Wednesday, November 09, 2011

Painting Like A Child

It took me four years to paint like Raphael, but a lifetime to paint like a child. ~Pablo Picasso

I admire, respect, and am even inspired by Picasso's art, but he didn't paint like a child. At least not like a 2-year-old. 

I have no reason to doubt that he attained a child's intense curiosity as he worked with his chosen medium, losing himself in the pigment, moisture, and texture of paint, but I don't think that's what he was talking about. I think Picasso meant to say that it took him a lifetime to make paintings like a child. That I see. That I get. That, I think, he achieved. When Picasso knocks me over it's when it appears he's painting as if remembering what was like before having acquired an adult understanding of perspective, color, and shape. But Picasso was still talking about product, which by definition means he was not painting like a child.

For an adult to actually paint like a child, I think, is impossible. I won't call it wisdom, this superiority children have over adults, because I think that's a function of experience, but it is an appreciation of this moment that transcends wisdom. It looks to me like a kind of immersive spiritual experience, one where there is only doing and being. Adults can't get there, if at all, without years and years of training with great masters who live on mountain tops. So, maybe that's what Picasso was talking about, but even then he couldn't help but make paintings that he hoped were destined to hang on walls. 

We put their names on the paper for ourselves, as an act of administration.
 It's amazing how often they then paint their own names out, as if 
trying to erase something that doesn't belong there.

This week, we taught the technique of putting paint on paper, folding it in half, then opening it again. By "teaching" I mean we provided paint, spoons, and construction paper that was gently scored in the center, then presented the idea of folding the paper over.

Most of them eventually do come around to trying this rudimentary exercise in symmetry, but painting with spoons comes first: not just dolloping on globs of paint the way I showed them, but fully exploring the possibility of the tools at hand.

The back of the spoon, they all find, is the one that gives them the most control when manipulating paint on the paper, while the concave part is best for conveying paint from the cups. 

Unless we tell them, there is no preconceived notion of how much paint to use or even that it must stay on the paper. Sometimes our parent-teachers can't help themselves, gently harping on the kids about "waste" or "mess." I try to make a point of instructing them in advance, "Be generous: paint is cheap. Don't clean up until they walk away."

Sitting beside her, I demonstrated the fold over technique for a few children standing nearby. Finally, she imitated me, pressing her paper over, pressing down with her fingertips, paint oozing out and onto the floor. She said, brightly, "Oopsie." I echoed, brightly, "Oopsie." Then we watched as it dripped, leaving the not-mess because that is part of this moment and messes, by definition, belong in the future, outside of our time.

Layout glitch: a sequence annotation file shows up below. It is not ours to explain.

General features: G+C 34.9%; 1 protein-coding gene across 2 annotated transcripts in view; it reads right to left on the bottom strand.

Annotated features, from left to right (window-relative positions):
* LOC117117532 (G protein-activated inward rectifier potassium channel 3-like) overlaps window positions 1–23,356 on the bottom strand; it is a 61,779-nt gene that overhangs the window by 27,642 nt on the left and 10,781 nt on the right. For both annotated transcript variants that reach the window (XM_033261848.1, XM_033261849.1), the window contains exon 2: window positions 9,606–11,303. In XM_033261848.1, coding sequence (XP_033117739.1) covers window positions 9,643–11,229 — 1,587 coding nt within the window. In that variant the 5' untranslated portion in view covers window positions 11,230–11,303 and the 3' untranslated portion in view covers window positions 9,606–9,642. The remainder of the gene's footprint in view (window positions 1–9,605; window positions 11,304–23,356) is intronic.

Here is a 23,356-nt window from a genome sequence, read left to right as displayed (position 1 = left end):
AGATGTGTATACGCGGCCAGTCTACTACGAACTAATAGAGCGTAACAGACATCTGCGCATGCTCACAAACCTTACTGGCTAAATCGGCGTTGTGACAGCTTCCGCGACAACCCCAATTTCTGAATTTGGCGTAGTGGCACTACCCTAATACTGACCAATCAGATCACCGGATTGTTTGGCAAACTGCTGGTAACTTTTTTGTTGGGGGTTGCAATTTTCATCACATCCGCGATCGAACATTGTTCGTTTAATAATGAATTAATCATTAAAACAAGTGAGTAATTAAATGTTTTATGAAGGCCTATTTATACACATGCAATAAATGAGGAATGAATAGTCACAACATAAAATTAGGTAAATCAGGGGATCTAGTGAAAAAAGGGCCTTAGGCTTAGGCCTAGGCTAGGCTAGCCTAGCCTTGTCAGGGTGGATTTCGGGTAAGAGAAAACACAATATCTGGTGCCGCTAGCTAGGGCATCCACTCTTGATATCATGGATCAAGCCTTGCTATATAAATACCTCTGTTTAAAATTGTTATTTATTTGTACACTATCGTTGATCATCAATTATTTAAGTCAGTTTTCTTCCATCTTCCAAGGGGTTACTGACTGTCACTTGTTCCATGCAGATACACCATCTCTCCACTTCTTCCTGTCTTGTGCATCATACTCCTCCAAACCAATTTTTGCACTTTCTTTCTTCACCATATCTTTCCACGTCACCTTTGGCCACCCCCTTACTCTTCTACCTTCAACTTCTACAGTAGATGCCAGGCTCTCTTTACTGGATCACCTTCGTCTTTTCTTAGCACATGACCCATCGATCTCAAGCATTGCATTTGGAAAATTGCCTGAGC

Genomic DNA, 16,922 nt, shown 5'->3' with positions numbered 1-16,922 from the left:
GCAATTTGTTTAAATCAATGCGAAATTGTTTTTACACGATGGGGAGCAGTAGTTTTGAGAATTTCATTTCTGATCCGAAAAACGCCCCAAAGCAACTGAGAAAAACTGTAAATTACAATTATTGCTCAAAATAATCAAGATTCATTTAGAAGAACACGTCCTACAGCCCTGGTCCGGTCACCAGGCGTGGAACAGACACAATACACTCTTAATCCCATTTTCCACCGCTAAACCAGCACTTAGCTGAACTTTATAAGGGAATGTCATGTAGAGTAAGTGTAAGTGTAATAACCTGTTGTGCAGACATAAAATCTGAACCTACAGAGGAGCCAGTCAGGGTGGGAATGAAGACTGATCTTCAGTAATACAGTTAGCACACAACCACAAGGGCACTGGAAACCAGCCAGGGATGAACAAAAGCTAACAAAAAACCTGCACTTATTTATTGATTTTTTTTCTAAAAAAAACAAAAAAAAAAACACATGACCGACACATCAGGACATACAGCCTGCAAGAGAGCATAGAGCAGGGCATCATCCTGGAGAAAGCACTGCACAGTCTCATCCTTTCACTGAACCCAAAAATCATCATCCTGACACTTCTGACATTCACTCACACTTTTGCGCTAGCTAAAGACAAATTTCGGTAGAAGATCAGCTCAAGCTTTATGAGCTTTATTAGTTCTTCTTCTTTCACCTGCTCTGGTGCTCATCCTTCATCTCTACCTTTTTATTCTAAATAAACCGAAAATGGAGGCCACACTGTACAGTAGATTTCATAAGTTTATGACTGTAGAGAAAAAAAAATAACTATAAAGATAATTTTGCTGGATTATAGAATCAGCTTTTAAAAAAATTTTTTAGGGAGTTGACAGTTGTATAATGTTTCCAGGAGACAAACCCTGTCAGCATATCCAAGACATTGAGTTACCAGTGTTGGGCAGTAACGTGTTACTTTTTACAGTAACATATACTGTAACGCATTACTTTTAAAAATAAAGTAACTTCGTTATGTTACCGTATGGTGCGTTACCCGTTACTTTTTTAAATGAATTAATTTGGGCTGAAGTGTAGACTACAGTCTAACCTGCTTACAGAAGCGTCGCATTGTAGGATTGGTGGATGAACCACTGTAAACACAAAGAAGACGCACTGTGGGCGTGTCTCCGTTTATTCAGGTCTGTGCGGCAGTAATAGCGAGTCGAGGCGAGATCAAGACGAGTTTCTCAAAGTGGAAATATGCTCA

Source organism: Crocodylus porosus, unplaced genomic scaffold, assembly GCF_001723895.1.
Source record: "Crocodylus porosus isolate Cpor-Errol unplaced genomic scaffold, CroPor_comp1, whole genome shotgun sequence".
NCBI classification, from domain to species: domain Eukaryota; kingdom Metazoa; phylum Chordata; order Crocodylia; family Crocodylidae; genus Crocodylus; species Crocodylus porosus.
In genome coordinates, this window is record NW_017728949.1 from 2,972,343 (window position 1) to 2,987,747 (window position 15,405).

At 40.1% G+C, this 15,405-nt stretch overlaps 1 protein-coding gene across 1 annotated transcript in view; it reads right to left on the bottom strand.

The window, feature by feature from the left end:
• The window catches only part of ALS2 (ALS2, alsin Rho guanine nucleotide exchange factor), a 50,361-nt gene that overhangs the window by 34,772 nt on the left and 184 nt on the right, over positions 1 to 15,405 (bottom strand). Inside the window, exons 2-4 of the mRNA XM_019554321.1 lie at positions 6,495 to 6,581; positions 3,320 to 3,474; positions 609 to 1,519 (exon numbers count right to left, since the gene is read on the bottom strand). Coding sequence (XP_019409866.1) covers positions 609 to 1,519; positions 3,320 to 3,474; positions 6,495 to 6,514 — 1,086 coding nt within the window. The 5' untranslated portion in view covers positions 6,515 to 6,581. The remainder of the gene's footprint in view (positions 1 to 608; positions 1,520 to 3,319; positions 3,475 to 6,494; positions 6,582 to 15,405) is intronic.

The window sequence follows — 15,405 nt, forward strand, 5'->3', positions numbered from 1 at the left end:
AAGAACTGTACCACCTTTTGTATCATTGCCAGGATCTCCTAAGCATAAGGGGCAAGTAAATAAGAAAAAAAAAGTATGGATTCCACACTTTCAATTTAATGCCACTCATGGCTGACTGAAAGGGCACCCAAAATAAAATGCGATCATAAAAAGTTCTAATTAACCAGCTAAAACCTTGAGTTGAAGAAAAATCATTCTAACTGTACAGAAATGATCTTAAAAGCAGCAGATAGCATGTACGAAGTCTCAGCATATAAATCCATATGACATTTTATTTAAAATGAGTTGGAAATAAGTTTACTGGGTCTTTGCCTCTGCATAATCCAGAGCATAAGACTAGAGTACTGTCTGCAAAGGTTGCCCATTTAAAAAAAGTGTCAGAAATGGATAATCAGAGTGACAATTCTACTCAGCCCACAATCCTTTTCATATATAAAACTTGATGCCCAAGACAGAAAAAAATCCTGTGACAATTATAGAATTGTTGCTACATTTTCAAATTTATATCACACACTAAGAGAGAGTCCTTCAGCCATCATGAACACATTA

When she opened the paper again, I said, "Look at that." She didn't say anything, although she did look at it, as she would have even without my inane urging. (Shut up, Teacher Tom!)

This is where we Picassos would have stopped, our product suitable for hanging, but even as my words of false eureka hung in the air, her spoon was back in action, moving paint, mixing paint, adding paint, pushing paint right onto the floor, turning this ostensible exercise in symmetry back into one about not-symmetry, about spoons, about paper, about paint.

She walked away when she was done, moving as her moment guided her, flowing like paint before a spoon to whatever was next in her ongoing process of not-art. It's only me who can't wait to get back to school to see what it looks like when it dries.

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Rach said...

Thanks for the fascinating post. I'm been thinking a lot about how I can facilitate my daughter's (19 months) creativity. Like you say, the simplest, yet hardest, way is just to stand back and do nothing! My most recent post on my blog shows how I arrived at this.

marcie jan bronstein said...

Another great post Teacher Tom.

CJ said...

I just had a similar experience in my classroom today! I put out 3 kinds of paint with large paint brushes, and the (only!) two boys in my class spent at least 30 minutes at the easel just experimenting with the colors and experimenting with placing the paint on to the paper. They were amazed at the colors they came up with, and at the different textures of paint they could make with just a paintbrush. Process art at its best. It was fascinating to watch!

LeeAnn Bone said...

I love to watch children be creative. Just grabbing a pencil, pen, paint, whatever to create art of some sort and throwing on paper or anything. You get to see what they are thinking in their heads and in the end you get something truly amazing. To children their are no boundaries for art, they just go with the flow. It is really great. This was a great post. I love the pictures.

Brandon said...

"It is an appreciation of this moment that transcends wisdom. It looks to me like a kind of immersive spiritual experience, one where there is only doing and being." Well said.

To be content with every form the artwork takes (including the transition to non-art)...sounds like the perspective of a truly joyful artist!

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